The cold weather is approaching, and as the energy crisis unfolds in the European Union, its inhabitants are looking to the world’s oldest fuel.
Due to the shortage of gas, the demand for firewood is growing rapidly, writes Bloomberg. They are confidently becoming a popular commodity, because approximately 70% of European heating comes from natural gas and electricity, and supplies from Russia have declined sharply. The cost of “firewood” is also growing. In France, for example, prices per ton of wood pellets have almost doubled to 600 euros. Meanwhile, Hungary has banned the export of pallets, and Romania has introduced restrictions for 6 months on the cost of firewood. Nick Snell, chief executive of British firewood wholesaler Certainly Wood, says:
“We’re back to the old days when people didn’t heat the whole house. They would sit around the fire, use the heat from the stove or open fire, and go to bed. There will be a lot more of that this winter.”
The main problem for many Europeans is the intention to make their home warm in the coming months in any way. The Swedish Environmental Protection Agency has expressed concern that people can burn anything they can get their hands on in stoves and fireplaces. They warn of high levels of pollution when people burn wood, but do not know how to do it correctly. The agency warns that particulate matter can enter deep into the lungs and cause strokes, heart attacks, and asthma. The risk is especially high in urban areas.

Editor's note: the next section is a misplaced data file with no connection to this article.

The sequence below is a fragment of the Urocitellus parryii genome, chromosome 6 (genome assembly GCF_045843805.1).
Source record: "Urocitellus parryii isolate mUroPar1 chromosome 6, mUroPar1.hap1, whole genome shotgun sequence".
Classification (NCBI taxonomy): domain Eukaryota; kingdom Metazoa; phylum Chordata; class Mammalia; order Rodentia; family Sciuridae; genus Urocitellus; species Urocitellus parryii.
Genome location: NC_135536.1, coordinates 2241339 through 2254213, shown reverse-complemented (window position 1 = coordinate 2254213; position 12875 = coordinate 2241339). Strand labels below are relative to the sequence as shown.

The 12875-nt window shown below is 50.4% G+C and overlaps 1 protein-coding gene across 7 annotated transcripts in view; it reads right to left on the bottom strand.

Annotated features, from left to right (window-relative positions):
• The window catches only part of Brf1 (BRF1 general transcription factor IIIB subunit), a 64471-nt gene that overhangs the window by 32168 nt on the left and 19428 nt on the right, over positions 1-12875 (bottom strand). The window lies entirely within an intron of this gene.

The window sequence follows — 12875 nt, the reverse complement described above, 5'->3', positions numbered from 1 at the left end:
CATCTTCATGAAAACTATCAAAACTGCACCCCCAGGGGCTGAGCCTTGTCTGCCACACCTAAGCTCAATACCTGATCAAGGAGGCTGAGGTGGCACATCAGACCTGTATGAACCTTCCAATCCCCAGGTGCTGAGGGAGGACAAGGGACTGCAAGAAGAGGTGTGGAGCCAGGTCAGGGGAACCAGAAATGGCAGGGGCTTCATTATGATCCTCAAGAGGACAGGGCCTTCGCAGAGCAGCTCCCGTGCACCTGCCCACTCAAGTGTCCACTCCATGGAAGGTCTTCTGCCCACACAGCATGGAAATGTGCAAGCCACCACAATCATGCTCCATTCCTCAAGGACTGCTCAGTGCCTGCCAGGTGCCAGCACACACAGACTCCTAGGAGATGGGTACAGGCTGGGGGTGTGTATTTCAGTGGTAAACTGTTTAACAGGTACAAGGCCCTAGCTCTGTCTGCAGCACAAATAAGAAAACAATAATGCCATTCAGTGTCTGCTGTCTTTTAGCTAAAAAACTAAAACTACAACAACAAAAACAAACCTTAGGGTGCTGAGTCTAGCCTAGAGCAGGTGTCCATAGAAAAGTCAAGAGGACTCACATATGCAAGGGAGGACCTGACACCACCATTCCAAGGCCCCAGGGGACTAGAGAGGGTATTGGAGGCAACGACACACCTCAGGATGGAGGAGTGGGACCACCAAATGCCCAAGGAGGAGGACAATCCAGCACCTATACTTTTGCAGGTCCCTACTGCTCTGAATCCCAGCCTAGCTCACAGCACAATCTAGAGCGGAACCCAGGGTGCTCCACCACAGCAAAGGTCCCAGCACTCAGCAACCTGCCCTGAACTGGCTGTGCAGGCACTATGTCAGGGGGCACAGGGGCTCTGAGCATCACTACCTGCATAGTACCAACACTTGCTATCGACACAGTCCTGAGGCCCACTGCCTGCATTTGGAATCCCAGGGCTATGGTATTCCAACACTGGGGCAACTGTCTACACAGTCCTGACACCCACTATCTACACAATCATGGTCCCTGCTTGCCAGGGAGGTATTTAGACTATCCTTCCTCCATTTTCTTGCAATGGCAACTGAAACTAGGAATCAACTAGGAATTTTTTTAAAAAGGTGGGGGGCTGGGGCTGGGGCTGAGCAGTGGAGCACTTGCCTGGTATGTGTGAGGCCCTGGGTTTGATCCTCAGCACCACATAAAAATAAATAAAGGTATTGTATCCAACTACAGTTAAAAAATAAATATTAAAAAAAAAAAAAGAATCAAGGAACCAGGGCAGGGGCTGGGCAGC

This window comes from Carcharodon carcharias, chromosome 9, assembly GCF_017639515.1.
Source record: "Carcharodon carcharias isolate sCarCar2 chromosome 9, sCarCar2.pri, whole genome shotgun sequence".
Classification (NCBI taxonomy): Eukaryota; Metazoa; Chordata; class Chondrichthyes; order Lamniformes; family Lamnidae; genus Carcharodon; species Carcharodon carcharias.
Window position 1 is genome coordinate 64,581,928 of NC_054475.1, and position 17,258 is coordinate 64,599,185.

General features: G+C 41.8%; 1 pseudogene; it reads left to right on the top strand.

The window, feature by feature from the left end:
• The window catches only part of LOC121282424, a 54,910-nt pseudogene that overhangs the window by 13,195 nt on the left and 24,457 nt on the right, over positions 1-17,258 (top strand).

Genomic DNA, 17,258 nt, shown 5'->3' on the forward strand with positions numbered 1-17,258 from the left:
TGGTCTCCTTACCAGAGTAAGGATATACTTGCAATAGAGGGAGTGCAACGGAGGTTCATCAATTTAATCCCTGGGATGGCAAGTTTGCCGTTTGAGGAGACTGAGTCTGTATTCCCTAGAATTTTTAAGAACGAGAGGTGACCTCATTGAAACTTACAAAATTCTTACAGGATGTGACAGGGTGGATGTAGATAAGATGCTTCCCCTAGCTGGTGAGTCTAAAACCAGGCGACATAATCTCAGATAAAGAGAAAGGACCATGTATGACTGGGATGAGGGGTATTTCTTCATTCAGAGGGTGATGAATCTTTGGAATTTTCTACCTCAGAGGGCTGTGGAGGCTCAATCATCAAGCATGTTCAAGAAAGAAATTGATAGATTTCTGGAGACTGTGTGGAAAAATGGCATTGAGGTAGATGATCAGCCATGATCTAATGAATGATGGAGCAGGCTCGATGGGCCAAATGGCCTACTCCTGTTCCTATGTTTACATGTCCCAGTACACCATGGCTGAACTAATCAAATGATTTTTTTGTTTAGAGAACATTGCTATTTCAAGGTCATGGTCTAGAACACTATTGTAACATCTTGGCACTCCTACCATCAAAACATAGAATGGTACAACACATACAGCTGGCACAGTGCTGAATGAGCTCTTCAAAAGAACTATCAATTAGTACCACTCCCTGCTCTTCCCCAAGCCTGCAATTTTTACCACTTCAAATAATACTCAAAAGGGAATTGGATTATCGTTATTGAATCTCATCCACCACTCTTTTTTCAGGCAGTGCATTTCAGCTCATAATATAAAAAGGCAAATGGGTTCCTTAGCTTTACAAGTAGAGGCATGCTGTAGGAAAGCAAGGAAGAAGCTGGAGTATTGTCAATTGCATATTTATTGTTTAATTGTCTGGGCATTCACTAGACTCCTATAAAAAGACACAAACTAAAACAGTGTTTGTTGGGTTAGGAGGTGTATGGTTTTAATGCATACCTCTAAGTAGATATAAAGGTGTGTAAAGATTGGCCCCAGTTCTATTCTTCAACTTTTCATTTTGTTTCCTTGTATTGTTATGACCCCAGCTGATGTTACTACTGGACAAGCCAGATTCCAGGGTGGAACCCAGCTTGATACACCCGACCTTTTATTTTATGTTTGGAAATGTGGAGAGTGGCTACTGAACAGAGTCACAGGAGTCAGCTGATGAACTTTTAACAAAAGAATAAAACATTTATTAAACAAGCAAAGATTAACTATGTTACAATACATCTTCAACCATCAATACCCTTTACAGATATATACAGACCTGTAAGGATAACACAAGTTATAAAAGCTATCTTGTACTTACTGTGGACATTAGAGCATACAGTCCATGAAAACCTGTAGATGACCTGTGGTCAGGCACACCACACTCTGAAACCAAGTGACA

Employees of the national association of chimney sweeps in Germany also faced the inexperience of the population. They’ve been getting a lot of orders lately for connecting new and old stoves, and customers are asking about… burning horse manure and other non-standard fuels.
Seen in EU and signs of excessive firewood buying. A French company that manufactures chimneys and woodfuel, for example, noted that it writes “European Truth”that some customers buy two tons of wood pellets, although usually less than one ton is enough to heat a house for a year.
Members of the European Union on Thursday approved a Council regulation on “emergency intervention to address high energy prices.” The EC told the Commonwealth member countries that they must further reduce gas consumption in order to survive the winter and proposed several measures to reduce the price of blue fuel.
At the same time, as our publication reported, EU leaders did not find way out of the energy crisisreports the German state television channel Das Erste, commenting on the summit of the European Political Community held in Prague:
“No decision has yet been made on the issue of the gas price limit: various models must be tested before the next meeting. Somewhere it must surely be – a clarification.